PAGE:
Ah! how much I love you! "

Catherine pressed his hand gratefully, and, after reflect-
ing a moment, said, —

"Yes, you are right; take me home."

As her strength seemed about to fail her, she passed her
arm through that of Pitou, who supported her as she half
walked, half ran, back to the house.

In ten minutes she was safe in her room again, and Pitou
hastened to the clump of willows in which he intended to
watch and wait.




These willows, which stood on a slight elevation about
twenty-five yards from Catherine's window, overhung a
small stream which flowed along about seven or eight feet
below, and which was shaded here and there by similar
willows, which looked, especially at night, like dwarfs
with small bodies and big heads covered with bristling
tangled hair.

It was in the last of this row of trees, hollowed by time,
that Pitou had secreted Catherine's letters morniug after
morning, and where Catherine had gone in search of them
as soon as her father left the house. They both, however,
had exercised so much caution that it was not this fact that
had aroused the father's suspicious. It chanced that a
shepherd had mentioned the viscount's return to Billot,
without attaching any special importance to it ; but the
farmer, who, ever since his return to the farm and Cath-
erine's illness, had felt convinced that young Charny was
his daughter's lover, and who feared lest disgrace should
be the result of this entanglement, inasmuch as the viscount
could hardly marry Catherine, determined to put an end to
the affair, not only speedily, but effectually. His daugh-
ter, however, divining his intentions, was resolved to warn
Isidore at any cost; but Pitou very luckily frustrated this
attempt, otherwise Catherine would have met her father
instead of Isidore on the road.

Pitou stuck to his willow as closely as if he were a part
of the tree ; but it was not very long before his quick ear
detected clumsy, irregular footsteps approaching; and as


tlie step was much too heavy for that of the young viscount,
Pitou turned carefully around, and perceived the farmer only
about thirty yards distant, with his gun on his shoulder.

Pitou instantly surmised that Billot, after having waited
some time at the spring in vain for Catherine to appear,
had come to the conclusion that he must have been mis-
taken in regard to the direction she had taken, or perhaps
even in fancying he had seen her at all, and had therefore
decided to hide near Catherine's window, feeling sure that
the viscount would atttempt to pay a visit to his sweet-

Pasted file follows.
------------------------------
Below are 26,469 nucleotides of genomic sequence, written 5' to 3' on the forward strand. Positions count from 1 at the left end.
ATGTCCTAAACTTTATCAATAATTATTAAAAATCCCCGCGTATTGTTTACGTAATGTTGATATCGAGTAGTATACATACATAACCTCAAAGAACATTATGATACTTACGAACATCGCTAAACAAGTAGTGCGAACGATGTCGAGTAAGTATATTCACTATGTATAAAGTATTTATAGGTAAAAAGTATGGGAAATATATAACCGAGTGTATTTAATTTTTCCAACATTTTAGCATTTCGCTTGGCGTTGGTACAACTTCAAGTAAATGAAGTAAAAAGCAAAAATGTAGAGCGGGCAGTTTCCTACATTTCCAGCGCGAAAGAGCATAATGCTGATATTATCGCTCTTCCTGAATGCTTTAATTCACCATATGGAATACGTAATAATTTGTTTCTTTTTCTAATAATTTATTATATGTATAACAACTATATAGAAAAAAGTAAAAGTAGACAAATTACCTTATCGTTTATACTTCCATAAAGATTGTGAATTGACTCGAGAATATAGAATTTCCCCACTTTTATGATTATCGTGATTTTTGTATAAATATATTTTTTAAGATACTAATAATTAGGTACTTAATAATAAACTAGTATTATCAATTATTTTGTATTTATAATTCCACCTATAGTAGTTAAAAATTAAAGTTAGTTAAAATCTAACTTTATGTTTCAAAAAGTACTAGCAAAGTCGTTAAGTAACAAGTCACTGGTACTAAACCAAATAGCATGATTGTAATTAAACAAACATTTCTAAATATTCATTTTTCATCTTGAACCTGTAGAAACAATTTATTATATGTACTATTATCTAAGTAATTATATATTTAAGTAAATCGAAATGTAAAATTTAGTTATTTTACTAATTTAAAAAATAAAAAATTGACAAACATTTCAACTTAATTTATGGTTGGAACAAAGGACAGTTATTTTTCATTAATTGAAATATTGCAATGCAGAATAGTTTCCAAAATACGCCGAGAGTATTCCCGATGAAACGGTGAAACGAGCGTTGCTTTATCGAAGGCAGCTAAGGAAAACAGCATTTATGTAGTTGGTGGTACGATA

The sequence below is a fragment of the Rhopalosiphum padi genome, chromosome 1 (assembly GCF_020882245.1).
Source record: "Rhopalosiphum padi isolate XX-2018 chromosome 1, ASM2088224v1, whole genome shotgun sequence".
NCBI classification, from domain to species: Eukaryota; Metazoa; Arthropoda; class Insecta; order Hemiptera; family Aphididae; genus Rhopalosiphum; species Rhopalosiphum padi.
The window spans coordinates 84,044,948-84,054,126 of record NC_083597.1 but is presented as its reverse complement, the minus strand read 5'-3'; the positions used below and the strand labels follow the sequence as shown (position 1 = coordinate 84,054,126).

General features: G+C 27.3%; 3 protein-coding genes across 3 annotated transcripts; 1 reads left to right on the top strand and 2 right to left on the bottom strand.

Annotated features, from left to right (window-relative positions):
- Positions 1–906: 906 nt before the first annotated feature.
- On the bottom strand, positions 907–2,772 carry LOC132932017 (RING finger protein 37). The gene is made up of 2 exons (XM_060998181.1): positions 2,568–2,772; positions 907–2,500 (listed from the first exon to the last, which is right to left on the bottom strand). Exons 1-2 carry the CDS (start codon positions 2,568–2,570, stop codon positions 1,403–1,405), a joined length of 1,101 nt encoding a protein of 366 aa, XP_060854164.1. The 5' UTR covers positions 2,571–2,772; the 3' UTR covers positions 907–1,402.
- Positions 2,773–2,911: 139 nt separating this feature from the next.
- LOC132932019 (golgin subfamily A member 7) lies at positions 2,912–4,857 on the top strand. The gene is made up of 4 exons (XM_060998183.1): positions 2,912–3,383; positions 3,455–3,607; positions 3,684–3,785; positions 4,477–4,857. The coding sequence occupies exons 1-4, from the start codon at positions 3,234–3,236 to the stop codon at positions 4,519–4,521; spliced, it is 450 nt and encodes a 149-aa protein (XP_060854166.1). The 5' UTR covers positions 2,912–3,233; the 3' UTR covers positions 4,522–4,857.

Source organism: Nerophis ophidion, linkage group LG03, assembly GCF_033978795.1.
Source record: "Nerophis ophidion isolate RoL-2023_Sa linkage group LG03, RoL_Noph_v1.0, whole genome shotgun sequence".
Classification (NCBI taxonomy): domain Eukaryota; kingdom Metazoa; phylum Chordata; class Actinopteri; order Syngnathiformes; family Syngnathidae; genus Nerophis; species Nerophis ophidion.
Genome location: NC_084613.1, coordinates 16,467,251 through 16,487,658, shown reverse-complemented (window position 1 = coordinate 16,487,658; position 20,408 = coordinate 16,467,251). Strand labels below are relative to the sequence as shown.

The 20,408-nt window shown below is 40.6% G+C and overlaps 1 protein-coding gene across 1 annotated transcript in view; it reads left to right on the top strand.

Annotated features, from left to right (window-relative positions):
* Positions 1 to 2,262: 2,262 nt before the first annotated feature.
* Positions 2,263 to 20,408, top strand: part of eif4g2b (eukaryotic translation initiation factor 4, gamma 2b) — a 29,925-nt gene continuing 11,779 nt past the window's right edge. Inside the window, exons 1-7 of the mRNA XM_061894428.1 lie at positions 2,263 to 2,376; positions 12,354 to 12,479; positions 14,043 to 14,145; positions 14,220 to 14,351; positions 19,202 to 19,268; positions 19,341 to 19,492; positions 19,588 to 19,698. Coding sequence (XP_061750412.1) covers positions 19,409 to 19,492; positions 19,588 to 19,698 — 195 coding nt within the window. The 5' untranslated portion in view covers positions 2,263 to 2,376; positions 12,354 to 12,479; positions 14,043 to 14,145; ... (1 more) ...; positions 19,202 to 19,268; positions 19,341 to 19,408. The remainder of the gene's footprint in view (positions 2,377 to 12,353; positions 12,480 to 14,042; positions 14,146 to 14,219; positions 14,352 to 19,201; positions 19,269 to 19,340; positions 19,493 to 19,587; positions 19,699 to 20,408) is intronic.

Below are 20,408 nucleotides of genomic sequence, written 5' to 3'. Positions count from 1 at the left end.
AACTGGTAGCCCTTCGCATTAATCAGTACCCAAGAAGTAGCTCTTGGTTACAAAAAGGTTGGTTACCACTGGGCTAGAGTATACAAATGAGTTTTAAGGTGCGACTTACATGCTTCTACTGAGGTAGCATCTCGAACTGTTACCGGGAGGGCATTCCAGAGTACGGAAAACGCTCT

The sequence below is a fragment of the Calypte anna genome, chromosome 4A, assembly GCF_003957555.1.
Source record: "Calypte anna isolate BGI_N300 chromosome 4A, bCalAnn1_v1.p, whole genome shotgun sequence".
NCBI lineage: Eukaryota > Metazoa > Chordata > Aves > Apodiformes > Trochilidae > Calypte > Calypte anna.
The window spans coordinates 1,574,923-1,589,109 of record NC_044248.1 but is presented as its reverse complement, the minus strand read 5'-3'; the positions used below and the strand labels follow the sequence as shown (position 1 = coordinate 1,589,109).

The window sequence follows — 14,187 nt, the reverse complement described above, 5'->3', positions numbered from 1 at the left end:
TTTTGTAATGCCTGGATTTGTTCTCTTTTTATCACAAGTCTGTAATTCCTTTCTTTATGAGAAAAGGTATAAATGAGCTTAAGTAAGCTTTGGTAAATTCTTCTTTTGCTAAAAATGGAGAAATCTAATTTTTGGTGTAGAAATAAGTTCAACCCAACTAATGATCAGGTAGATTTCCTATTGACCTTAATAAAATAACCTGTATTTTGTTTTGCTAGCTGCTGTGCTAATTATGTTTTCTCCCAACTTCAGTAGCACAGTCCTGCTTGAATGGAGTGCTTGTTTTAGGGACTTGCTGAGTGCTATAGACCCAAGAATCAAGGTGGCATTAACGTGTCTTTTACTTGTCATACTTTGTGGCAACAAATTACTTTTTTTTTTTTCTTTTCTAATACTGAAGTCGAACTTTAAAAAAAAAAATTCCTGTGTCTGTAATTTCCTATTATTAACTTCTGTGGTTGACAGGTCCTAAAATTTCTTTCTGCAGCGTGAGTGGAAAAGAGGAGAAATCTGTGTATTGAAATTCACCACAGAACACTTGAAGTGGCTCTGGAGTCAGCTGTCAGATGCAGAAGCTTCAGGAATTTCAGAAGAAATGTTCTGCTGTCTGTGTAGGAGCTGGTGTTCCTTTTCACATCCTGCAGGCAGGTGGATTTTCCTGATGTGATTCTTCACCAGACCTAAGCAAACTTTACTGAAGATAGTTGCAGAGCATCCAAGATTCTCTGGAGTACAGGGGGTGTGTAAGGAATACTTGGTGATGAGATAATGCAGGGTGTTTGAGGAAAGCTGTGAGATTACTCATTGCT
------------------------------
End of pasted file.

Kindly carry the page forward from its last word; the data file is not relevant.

heart if she was still at the farm-house.

By an unlucky chance, what should Billot do but choose
for his hiding-place the very clump of willows where Pitou
was concealing himself.

Mistrusting the farmer's intentions, Pitou rolled softly
down the bank into the ditch, where his head was concealed
by the projecting roots of the very willow against which
Billot was soon leaning.

Fortunately the wind was blowing quite strongly, or
Billot might have heard the throbbing of Pitou's heart;
but we must do our hero the justice to say that his own
danger troubled him much less than a fear lest he should
be obliged to break his promise to Catherine.

A quarter of an hour of painful suspense followed, but
no sound had disturbed the stillness of the night, when
suddenly Pitou fancied he heard a horse's gallop; and this
horse, if it was a horse, must be coming along the foot-
path leading from the wood.

Above him Pitou could see the farmer bending forward
and trying to peer out into the gloom ; but the night was
so dark that even Pitou's keen eyes could only dimly dis-
cern a shadowy form crossing the road and then disappear-
ing in the shadow of the fence which enclosed the yard of
the farm-house.

Five minutes of unbroken silence followed; and then
Pitou, thanks to the acuteness of his vision, managed to
distinguish a human form near the farther end of the fence.


The man had evidently tied his horse to some tree further
on, and was now returning on foot. The night was so
dark that Pitou hoped Billot might not see this sort of
spectre, or at least not see it until it was too late; but
Billot did see it, and Pitou heard above his head the click-
ing sound made by the farmer in cocking his gun.

The man, who was gliding along in the shadow of the
fence, also heard the sound, and paused for an instant to
look around him. During this brief interval Pitou saw
the gun slowly raised; but the farmer was probably doubt-
ful of his aim at that distance, for the weapon was lowered
as cautiously as it had been raised, and the shadowy form
again began to move on towards Catherine's window.
Again Pitou saw the gun raised, only to be lowered a
second time: the victim was still too far away.